During the production of biogas by means of an organic waste reclamation process, a release of hydrogen sulphide (H2S) killed 3 employees and a truck driver who had come to unload slaughterhouse waste. The high concentration of H2S in the facility complicated the fire department’s rescue operations. Roughly a dozen firemen were intoxicated to varying degrees. Extensive aeration (more than 24 hours) was required before access to the building was authorised. The accident occurred while the truck was being unloaded inside a facility that had been kept closed in order to limit the emanation of foul smells. The load was being dumped into a 100-m³ pit equipped with 2 agitators. The pit’s cover could not be closed as the electric actuating motor was out of service. The materials being unloaded were essentially pork entrails, viscera and liquid wastes having high sulphur content, pH near 8.5 and temperature of 60 °C. The waste had been loaded into the truck 24 hours earlier and was similar to wastes generally delivered by the slaughterhouse once to twice per week. The reaction between these substances and the material already present in the pit (animal and dairy wastes having a relatively low pH as determined by analyses performed after the accident) generated the release of H2S. The temperature of the environment and the agitation of the mixture promoted the dispersion of toxic gas throughout the unloading facility. To make matters worse, the extraction system at the bottom of the pit, which directs the foul air to the outside via a biofilter, proved to be insufficient.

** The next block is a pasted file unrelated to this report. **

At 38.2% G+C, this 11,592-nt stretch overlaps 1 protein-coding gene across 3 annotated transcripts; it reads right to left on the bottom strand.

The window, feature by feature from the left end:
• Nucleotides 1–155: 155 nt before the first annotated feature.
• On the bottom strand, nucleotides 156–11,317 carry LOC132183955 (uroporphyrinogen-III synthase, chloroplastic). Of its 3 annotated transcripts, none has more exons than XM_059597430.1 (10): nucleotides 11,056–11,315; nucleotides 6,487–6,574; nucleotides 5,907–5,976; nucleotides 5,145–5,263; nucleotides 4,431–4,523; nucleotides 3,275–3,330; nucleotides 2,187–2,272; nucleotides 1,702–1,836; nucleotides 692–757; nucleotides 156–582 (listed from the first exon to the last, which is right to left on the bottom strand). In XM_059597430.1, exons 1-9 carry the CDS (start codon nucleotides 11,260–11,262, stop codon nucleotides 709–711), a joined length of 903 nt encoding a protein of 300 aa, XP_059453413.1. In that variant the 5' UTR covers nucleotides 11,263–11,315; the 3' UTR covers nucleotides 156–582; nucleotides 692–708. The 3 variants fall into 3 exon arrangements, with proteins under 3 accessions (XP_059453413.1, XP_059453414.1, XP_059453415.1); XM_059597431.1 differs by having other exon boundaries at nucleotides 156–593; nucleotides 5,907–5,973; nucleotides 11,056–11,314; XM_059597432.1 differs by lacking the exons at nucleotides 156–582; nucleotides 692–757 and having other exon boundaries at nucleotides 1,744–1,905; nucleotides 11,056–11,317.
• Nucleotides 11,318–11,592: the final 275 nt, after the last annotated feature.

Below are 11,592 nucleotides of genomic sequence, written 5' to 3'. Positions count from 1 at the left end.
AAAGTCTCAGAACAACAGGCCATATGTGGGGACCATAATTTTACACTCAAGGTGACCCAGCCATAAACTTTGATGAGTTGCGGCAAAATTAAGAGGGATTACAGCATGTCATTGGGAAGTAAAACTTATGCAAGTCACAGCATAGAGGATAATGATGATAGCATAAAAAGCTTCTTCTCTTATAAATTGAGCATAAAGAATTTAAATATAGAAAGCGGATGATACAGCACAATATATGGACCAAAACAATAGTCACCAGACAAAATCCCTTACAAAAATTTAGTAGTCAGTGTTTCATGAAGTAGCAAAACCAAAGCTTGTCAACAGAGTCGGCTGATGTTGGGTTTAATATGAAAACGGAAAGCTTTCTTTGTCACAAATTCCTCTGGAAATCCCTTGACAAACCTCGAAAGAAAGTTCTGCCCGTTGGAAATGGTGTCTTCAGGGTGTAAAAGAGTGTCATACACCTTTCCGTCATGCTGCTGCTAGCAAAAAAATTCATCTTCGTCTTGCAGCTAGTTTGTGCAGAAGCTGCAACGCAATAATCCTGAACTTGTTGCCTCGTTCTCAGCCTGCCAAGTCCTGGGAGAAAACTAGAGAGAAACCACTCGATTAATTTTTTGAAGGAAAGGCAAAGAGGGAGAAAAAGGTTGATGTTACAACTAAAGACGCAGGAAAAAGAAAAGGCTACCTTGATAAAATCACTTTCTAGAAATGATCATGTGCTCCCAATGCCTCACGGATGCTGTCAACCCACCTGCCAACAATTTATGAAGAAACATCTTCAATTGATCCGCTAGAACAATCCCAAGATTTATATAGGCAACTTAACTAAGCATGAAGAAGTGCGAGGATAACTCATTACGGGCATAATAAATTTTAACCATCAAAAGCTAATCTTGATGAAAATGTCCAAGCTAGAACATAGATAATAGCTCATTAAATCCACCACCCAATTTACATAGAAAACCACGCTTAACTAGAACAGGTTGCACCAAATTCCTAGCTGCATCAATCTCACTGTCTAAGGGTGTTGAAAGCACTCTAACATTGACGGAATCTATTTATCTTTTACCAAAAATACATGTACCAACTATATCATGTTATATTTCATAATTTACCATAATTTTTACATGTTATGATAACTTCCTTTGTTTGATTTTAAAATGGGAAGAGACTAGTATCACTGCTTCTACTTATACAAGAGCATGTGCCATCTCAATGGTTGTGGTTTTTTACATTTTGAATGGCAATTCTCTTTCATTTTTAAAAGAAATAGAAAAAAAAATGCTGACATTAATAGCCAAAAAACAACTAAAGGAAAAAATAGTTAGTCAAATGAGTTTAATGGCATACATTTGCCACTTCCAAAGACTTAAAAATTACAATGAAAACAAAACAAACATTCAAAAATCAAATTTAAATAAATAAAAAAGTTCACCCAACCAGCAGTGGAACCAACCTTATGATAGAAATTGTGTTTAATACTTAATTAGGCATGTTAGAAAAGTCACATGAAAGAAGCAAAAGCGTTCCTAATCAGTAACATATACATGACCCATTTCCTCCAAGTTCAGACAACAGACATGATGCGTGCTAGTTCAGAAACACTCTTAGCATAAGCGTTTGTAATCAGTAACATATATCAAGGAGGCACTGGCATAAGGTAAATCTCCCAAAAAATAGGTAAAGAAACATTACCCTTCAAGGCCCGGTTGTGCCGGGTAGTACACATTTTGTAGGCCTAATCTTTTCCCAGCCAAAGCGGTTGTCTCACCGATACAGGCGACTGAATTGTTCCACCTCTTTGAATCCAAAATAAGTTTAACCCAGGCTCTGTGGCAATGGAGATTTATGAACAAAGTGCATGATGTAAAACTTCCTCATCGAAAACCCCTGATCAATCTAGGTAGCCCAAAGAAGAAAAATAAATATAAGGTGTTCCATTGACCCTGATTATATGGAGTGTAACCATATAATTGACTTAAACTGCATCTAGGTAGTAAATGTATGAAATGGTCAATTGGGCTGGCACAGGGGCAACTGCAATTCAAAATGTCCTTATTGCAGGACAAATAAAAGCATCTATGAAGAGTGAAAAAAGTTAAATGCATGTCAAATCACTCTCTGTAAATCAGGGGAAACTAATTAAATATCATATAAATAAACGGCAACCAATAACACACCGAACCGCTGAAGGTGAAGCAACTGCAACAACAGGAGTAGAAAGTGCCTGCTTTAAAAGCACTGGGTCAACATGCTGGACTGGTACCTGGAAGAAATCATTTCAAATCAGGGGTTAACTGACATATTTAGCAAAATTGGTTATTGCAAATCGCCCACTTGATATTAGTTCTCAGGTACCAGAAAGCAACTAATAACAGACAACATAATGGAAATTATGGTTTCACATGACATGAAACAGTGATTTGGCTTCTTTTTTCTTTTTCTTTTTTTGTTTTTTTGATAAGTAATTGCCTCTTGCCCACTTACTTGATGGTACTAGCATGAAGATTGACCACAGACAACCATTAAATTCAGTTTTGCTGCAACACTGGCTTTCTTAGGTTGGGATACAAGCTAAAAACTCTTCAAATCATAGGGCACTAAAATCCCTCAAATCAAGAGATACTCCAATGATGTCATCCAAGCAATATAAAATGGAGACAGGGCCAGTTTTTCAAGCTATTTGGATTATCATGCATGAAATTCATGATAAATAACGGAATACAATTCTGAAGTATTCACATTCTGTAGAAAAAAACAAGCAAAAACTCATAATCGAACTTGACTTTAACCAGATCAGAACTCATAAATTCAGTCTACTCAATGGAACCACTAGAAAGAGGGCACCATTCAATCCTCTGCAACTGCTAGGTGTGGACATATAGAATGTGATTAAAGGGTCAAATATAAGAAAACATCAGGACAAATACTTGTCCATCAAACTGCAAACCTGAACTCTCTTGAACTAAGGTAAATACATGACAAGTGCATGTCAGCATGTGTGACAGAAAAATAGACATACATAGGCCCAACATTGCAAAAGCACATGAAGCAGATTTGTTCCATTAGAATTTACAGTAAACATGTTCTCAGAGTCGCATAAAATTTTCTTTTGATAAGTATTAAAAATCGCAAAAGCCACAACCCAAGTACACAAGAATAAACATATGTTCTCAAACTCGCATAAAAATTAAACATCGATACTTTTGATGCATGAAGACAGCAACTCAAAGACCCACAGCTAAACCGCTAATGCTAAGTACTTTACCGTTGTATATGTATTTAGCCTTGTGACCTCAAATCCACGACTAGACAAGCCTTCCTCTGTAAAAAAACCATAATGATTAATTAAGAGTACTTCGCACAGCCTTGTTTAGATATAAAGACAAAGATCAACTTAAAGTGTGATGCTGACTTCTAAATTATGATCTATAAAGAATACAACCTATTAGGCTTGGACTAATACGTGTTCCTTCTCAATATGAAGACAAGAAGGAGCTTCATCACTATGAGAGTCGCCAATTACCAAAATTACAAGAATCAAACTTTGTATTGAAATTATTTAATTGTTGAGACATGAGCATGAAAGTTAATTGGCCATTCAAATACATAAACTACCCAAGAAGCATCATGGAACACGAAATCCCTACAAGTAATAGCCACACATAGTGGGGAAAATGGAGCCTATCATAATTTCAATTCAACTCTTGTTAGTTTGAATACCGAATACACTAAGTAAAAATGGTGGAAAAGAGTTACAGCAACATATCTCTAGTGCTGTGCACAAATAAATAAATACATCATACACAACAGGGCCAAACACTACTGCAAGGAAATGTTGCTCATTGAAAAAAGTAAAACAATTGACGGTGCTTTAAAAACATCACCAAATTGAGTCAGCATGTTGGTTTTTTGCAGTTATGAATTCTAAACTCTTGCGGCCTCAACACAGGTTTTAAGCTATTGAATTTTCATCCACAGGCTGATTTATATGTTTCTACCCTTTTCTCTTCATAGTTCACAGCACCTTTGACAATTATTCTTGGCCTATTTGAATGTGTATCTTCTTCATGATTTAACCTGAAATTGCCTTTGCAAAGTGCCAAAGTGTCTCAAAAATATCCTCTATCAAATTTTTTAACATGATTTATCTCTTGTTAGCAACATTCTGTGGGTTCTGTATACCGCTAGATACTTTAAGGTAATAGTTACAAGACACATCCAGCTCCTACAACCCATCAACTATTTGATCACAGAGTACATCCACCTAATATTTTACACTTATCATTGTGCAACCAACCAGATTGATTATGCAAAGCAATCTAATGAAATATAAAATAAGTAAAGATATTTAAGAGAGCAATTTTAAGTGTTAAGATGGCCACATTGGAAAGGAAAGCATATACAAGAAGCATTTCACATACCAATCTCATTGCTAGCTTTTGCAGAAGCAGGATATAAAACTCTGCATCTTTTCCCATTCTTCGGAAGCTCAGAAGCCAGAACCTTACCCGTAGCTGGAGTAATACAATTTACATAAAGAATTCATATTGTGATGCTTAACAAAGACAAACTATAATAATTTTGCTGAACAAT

Technical safety measures were installed at the stirrers and lids to stop any use of mixers if the lid is not closed. Two lines were created for liquids : those will be injected directly into the mixer without passing through the pit. The ventilation system was optimized, gas detectors were installed, intermediate storage (night, weekend) in the pit will be banned and mixtures of materials will be avoided whenever possible. Employees are trained.